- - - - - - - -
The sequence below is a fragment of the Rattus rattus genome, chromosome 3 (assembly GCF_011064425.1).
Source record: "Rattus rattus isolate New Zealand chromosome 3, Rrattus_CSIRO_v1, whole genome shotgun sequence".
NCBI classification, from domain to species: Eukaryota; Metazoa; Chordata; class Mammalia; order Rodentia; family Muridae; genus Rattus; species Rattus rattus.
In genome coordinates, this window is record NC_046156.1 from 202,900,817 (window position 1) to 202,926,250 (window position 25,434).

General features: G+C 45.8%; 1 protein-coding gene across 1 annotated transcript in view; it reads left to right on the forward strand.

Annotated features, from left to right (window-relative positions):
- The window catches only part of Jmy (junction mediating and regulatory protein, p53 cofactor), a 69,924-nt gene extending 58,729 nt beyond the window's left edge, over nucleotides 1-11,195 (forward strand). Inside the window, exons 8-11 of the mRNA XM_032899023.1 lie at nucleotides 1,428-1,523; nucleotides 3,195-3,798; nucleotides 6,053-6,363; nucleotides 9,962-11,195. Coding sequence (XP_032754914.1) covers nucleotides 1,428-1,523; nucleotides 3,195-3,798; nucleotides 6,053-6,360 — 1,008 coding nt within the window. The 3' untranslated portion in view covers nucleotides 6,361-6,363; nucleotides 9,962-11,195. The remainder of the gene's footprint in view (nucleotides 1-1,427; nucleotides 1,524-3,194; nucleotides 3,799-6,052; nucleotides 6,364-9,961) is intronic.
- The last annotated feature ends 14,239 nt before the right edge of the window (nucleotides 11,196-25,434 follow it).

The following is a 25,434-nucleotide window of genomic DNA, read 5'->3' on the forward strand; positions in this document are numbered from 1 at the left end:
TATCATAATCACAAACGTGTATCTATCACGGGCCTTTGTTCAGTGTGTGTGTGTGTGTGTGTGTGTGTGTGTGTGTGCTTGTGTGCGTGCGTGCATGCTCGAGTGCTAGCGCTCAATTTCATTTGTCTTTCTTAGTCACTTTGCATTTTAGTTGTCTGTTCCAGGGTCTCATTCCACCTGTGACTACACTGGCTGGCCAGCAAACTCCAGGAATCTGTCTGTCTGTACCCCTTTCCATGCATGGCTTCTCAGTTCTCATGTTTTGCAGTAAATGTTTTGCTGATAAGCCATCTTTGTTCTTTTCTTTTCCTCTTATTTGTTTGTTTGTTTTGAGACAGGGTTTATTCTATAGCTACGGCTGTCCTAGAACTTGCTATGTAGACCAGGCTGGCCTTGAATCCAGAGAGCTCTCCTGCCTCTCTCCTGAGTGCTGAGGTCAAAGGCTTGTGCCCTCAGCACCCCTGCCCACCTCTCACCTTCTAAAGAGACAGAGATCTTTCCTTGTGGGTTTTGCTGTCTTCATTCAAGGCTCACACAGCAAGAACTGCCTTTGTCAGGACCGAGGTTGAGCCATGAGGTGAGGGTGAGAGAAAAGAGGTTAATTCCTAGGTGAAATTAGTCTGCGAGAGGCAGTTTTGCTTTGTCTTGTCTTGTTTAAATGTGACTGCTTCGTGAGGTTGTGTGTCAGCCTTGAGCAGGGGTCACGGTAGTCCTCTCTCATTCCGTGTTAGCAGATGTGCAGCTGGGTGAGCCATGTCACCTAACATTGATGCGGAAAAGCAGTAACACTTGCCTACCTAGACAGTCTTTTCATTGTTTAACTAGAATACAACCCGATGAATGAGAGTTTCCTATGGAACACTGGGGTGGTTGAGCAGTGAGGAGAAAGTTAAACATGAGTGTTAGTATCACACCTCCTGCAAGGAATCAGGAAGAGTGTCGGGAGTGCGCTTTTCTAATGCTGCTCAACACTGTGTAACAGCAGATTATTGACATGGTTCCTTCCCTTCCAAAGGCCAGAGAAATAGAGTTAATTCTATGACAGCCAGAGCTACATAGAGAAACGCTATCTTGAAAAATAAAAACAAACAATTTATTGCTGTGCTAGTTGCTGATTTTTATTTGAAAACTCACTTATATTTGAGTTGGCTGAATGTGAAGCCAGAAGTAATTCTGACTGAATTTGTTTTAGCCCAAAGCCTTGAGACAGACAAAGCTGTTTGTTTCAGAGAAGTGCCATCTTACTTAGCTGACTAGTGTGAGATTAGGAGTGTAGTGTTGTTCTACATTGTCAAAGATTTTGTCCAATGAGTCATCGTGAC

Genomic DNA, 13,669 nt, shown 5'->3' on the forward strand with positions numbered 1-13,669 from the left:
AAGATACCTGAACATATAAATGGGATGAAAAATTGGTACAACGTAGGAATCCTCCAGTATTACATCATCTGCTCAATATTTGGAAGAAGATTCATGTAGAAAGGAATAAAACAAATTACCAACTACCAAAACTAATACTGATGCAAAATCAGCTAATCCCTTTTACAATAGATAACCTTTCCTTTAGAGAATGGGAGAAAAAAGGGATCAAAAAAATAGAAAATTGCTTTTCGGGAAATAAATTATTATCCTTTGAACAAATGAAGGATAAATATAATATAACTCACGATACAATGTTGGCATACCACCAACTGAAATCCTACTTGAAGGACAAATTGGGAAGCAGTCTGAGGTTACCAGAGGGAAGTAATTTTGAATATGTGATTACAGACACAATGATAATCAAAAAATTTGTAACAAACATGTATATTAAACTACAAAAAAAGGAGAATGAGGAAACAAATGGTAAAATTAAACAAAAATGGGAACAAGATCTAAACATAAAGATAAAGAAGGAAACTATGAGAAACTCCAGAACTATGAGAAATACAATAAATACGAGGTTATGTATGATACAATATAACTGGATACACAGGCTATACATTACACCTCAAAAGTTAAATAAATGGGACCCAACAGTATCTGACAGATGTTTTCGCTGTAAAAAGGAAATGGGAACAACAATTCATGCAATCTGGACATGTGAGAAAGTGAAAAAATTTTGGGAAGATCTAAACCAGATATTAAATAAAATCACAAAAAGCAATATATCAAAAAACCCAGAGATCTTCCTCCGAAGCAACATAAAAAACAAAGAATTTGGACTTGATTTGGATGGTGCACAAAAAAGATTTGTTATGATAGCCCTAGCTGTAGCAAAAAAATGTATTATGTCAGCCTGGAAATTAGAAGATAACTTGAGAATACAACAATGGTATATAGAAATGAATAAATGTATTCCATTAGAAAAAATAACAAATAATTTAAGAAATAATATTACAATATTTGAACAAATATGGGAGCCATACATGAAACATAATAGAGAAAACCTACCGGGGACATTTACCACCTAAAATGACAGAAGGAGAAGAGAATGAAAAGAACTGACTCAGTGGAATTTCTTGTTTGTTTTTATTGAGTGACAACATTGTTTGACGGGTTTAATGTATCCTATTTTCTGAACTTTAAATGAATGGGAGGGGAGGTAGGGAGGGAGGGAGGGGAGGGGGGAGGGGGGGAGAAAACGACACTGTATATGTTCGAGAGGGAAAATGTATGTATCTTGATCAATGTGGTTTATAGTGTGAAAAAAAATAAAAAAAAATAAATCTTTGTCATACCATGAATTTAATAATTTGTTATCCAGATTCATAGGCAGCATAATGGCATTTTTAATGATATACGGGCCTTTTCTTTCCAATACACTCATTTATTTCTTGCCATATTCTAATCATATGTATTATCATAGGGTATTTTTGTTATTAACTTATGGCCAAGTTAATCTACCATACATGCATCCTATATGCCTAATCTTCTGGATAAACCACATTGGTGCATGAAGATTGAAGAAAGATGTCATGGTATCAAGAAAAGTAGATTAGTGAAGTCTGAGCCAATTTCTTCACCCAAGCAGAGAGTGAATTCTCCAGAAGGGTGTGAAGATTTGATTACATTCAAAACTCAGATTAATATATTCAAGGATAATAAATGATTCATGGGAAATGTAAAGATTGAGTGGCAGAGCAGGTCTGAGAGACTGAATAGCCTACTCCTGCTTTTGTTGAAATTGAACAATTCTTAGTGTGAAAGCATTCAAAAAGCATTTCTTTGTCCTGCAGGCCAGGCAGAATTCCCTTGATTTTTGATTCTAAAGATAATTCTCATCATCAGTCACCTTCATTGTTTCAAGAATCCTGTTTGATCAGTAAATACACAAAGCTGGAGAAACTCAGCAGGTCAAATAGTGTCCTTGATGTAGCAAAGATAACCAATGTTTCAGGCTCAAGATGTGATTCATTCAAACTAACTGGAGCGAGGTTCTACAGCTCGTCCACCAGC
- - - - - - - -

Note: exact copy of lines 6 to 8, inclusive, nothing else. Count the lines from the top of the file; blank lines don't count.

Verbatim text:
Annotated features, from left to right (window-relative positions):
- The window catches only part of Jmy (junction mediating and regulatory protein, p53 cofactor), a 69,924-nt gene extending 58,729 nt beyond the window's left edge, over nucleotides 1-11,195 (forward strand). Inside the window, exons 8-11 of the mRNA XM_032899023.1 lie at nucleotides 1,428-1,523; nucleotides 3,195-3,798; nucleotides 6,053-6,363; nucleotides 9,962-11,195. Coding sequence (XP_032754914.1) covers nucleotides 1,428-1,523; nucleotides 3,195-3,798; nucleotides 6,053-6,360 — 1,008 coding nt within the window. The 3' untranslated portion in view covers nucleotides 6,361-6,363; nucleotides 9,962-11,195. The remainder of the gene's footprint in view (nucleotides 1-1,427; nucleotides 1,524-3,194; nucleotides 3,799-6,052; nucleotides 6,364-9,961) is intronic.
- The last annotated feature ends 14,239 nt before the right edge of the window (nucleotides 11,196-25,434 follow it).